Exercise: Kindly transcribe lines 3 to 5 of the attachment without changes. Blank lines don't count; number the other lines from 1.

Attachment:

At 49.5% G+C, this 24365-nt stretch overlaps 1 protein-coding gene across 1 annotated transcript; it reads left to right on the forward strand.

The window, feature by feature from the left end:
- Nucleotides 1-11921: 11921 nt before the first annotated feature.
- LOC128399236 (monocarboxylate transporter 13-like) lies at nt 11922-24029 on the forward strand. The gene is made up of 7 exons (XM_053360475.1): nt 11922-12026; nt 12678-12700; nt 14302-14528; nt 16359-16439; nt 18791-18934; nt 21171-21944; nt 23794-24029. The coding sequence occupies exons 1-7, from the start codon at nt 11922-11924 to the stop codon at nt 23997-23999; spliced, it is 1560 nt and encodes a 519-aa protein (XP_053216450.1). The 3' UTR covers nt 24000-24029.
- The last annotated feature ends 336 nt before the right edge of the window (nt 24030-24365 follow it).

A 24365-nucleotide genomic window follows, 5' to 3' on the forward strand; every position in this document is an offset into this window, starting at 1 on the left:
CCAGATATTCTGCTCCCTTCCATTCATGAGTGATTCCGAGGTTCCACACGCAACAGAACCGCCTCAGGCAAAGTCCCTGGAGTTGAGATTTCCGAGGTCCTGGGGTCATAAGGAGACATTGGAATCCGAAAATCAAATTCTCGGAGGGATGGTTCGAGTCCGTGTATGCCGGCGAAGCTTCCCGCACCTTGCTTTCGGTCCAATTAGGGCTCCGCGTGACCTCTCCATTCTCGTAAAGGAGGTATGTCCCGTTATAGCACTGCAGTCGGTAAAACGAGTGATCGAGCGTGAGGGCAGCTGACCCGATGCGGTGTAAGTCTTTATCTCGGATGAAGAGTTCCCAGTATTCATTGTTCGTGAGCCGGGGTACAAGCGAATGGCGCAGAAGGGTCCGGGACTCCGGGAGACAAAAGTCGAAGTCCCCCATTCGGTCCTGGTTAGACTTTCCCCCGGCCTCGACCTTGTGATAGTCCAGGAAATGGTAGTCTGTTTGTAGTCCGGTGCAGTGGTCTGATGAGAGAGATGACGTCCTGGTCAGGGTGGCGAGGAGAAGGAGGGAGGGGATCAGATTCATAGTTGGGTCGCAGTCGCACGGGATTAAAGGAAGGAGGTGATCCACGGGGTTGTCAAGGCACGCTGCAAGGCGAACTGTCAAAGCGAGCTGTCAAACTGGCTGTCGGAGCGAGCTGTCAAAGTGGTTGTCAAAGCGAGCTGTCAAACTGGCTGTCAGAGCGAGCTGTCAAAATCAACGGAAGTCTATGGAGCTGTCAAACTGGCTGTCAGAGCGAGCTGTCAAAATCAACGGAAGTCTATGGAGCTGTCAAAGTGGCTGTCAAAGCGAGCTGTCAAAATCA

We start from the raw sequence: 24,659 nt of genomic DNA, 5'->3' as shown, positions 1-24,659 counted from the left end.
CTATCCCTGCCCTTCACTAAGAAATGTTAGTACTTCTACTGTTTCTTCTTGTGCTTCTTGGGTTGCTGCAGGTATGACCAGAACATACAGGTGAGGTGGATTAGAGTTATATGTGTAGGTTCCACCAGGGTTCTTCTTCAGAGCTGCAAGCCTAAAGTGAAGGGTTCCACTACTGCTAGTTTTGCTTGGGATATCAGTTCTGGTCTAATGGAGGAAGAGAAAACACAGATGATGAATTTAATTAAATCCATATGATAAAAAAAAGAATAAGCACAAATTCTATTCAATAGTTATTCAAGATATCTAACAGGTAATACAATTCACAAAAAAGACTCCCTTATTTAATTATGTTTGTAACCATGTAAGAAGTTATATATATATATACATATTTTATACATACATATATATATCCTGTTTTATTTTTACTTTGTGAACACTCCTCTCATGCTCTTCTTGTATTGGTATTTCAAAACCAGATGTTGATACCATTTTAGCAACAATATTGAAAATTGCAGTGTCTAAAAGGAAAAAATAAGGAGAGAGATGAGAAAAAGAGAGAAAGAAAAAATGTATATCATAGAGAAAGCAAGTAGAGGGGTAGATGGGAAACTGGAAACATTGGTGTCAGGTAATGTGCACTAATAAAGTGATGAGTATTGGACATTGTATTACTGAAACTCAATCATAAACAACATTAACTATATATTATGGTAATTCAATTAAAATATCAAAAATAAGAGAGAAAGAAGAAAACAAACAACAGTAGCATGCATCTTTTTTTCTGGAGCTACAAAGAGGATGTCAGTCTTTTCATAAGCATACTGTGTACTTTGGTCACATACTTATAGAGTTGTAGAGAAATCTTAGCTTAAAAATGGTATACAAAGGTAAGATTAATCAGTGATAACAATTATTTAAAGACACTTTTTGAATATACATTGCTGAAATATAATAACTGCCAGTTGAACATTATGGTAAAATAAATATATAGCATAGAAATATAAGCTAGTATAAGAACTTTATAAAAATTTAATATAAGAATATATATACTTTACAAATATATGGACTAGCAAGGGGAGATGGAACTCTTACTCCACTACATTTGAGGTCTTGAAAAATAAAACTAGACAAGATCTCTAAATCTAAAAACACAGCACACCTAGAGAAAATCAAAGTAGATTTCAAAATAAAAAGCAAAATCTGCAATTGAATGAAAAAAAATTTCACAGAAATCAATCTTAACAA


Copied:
- Nucleotides 1-11921: 11921 nt before the first annotated feature.
- LOC128399236 (monocarboxylate transporter 13-like) lies at nt 11922-24029 on the forward strand. The gene is made up of 7 exons (XM_053360475.1): nt 11922-12026; nt 12678-12700; nt 14302-14528; nt 16359-16439; nt 18791-18934; nt 21171-21944; nt 23794-24029. The coding sequence occupies exons 1-7, from the start codon at nt 11922-11924 to the stop codon at nt 23997-23999; spliced, it is 1560 nt and encodes a 519-aa protein (XP_053216450.1). The 3' UTR covers nt 24000-24029.
- The last annotated feature ends 336 nt before the right edge of the window (nt 24030-24365 follow it).